"For the referee to miss the moment in an environment like this tonight, there is not a place in the world where it would have been missed like it was tonight," Vermes said. "I'm extremely upset for the organization, for the fans and our team, because they did enough to win the game tonight."
PK decisions happen every game. Referees get some right and some wrong -- but rarely is the wrong decision as egregious as that one.
3. Philly can't miss opportunities: A New York Red Bulls skeleton crew is hanging on at the moment, clinging to dear life and Thierry Henry until the reinforcements return from Gold Cup duty. Meanwhile, Philadelphia has most of its regulars, including everybody from that improved defense. It's a great chance for coach Peter Nowak's team to overtake New York for the Eastern Conference leadership, and maybe even put a little distance between them.
That's why Nowak's men can't afford any more slips like Saturday's inside PPL Park. The Union was all over Real Salt Lake for a half, unlucky not to be ahead by more than a goal. The second half was a different story as the Union lost initiative. RSL was lucky that a foul wasn't called before Fabian Espindola's second-half equalizer, but RSL did well enough after the break to deserve the draw.
Up next for Nowak's men in June: a juicy opportunity for road points at Vancouver and winnable home games against Kansas City and Chivas USA. There's still a lot of season left, but the points gained in June count just as much as ones collected later this summer -- and the Union would do well to remember it.
"It's very frustrating," defender Jordan Harvey told MLSSoccer.com. "We had them on the ropes in the first half and we didn't put them away, and it came back to bite us in the butt."
4. Jeff Cunningham stuck: When Jeff Cunningham showed up at the Columbus Crew training camp, it seemed like a foregone conclusion that he would move past Jaime Moreno to assume the MLS alltime scoring throne. Moreno retired last year with 133 goals. Cunningham went into the season with 132.
Three months in, and Cunningham still has 132.
He could certainly still get his goals -- but it's no guarantee. He hasn't really been in coach Robert Warzycha's plan and is only playing now because of injuries around Crew Stadium.
Cunningham was in the middle of a somewhat comical scene during Columbus' midweek 2-1 win over Real Salt Lake. Warzycha had designated Cunningham as the penalty taker on the day. And wouldn't you know, a penalty was awarded! But Andres Mendoza, desperate to earn some of his Designated Player salary, wouldn't let Cunningham have the ball. Mendoza scored. Cunningham made nice in the press afterward.
On Sunday, Cunningham spent 73 undistinguished minutes on the field in the Crew's 1-0 loss at home to Chicago. Getting shut out at home by Chicago is not a recipe for further playing time for any striker.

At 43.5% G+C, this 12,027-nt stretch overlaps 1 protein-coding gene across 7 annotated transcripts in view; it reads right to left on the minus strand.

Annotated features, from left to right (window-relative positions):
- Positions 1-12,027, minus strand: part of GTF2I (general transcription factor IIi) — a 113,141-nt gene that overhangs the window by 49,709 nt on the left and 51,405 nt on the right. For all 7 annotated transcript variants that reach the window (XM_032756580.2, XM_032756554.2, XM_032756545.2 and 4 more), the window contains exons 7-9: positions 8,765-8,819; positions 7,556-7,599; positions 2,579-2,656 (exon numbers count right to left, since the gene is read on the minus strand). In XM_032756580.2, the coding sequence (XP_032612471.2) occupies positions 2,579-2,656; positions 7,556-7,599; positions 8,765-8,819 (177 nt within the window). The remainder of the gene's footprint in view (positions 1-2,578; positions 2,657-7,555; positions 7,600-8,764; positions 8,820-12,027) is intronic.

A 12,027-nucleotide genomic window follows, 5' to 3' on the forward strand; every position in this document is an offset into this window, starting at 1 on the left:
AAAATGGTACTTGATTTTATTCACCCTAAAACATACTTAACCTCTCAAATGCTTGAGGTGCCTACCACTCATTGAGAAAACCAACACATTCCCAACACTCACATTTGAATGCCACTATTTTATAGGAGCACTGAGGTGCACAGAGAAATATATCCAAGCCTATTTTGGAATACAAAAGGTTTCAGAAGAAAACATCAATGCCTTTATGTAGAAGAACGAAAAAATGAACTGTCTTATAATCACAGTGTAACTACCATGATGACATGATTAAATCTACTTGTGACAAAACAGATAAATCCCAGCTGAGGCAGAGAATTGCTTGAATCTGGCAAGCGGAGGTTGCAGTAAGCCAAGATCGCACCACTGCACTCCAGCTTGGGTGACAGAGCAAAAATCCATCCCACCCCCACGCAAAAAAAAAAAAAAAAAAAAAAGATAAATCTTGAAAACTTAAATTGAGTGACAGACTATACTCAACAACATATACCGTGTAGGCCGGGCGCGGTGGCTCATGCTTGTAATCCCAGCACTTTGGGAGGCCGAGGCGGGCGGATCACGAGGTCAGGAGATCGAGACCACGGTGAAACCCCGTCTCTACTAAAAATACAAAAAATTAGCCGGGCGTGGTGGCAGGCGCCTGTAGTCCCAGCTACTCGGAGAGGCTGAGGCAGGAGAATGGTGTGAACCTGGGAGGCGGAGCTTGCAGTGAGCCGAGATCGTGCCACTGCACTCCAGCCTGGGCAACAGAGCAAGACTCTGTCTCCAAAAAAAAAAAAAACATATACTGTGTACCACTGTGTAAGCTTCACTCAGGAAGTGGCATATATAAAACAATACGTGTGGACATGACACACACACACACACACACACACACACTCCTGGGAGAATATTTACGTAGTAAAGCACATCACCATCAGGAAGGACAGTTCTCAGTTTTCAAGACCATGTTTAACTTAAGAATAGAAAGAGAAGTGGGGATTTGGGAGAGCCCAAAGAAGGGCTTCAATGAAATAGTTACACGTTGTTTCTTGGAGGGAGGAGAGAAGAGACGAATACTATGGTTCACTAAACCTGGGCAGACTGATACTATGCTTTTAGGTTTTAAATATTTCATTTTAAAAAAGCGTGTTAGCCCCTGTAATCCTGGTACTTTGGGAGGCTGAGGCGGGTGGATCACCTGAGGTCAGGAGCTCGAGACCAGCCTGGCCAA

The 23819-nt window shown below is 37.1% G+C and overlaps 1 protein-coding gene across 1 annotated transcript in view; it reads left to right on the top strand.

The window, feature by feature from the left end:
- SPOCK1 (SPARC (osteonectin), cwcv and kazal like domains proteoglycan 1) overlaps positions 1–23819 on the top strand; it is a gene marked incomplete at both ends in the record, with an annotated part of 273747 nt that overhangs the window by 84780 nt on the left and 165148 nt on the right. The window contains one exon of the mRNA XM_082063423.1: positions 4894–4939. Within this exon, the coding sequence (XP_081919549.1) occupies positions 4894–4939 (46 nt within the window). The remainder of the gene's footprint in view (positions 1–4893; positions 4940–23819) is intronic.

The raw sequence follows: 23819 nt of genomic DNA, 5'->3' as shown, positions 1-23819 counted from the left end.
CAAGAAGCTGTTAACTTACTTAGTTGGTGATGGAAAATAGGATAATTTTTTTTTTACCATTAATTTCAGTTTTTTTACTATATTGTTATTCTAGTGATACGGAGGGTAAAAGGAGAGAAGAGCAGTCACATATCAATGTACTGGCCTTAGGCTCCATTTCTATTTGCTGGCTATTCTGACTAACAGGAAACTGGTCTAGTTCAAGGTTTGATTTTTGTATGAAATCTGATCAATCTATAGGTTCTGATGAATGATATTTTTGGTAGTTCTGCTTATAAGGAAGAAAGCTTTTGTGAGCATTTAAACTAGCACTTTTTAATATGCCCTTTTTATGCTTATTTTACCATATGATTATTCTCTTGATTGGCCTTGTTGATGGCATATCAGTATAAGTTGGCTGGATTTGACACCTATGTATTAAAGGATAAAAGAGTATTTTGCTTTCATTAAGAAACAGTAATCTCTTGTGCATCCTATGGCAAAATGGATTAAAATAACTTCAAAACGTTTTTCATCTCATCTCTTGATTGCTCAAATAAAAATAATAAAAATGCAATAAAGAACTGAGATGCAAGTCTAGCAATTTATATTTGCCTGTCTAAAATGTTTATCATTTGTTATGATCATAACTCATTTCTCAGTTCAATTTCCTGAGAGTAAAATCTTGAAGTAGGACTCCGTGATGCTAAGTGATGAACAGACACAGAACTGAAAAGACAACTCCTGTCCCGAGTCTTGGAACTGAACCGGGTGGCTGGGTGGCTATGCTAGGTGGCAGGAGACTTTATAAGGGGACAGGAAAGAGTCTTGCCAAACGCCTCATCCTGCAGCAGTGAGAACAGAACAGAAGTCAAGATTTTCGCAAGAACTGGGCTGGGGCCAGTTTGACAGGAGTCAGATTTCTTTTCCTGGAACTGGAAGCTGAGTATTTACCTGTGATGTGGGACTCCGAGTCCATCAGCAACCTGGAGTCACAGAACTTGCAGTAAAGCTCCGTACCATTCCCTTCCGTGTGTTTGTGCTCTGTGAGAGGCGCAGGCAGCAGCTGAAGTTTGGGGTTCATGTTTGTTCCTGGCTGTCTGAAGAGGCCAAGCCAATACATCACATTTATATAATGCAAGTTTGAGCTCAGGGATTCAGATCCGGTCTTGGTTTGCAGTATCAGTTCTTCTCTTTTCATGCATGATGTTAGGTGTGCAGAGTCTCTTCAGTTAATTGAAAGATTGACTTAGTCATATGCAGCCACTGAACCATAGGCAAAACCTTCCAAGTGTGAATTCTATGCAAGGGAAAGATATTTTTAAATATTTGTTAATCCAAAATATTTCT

Cunningham, 34 years old and probably at his last MLS stop, probably will get his goal. Maybe even two of them. But if you're a big Jaime Moreno fan (and there are plenty) you do have hope.
5. Team of the Week:
Goalkeeper: Greg Sutton (New York)
Defenders: Drew Moor (Colorado), Nat Borchers (Real Salt Lake), Aurelien Collin (Kansas City), Gonzalo Segares (Chicago).
Midfielders: Mauro Rosales (Seattle), Sam Cronin (San Jose), Graham Zusi (Kansas City).
Forwards: Eric Hassli (Vancouver), Alan Gordon (Toronto), Stephen Lenhart (San Jose).
Major League Soccer's facility situation, economically unsustainable and generally pretty dreary just 10 years ago, keeps marching in the right direction. It certainly did when Livestrong Sporting Park opened last week in Kansas City. So all variables considered (facility itself, surface, economics, location, transportation, etc.) here is where everyone ranks:
1. Red Bull Arena, New York: A beautiful ground that could only improve if it was actually inside the city, rather than just across the river in an area still being developed. But rail transport, a bigger capacity than most other MLS-built grounds and the fact that it resides in the nation's largest markets mitigates the minuses (including an atmosphere that's still not consistently what it needs to be.)
2. JELD-WEN Field, Portland: The Timbers' just-renovated grounds would probably top the chart but for the artificial turf. It may be a necessary evil due to the wet climate, but that doesn't make it right for soccer. Everything else is pretty much perfect, a downtown facility packed to the rafters with fans who are bonkers for their side.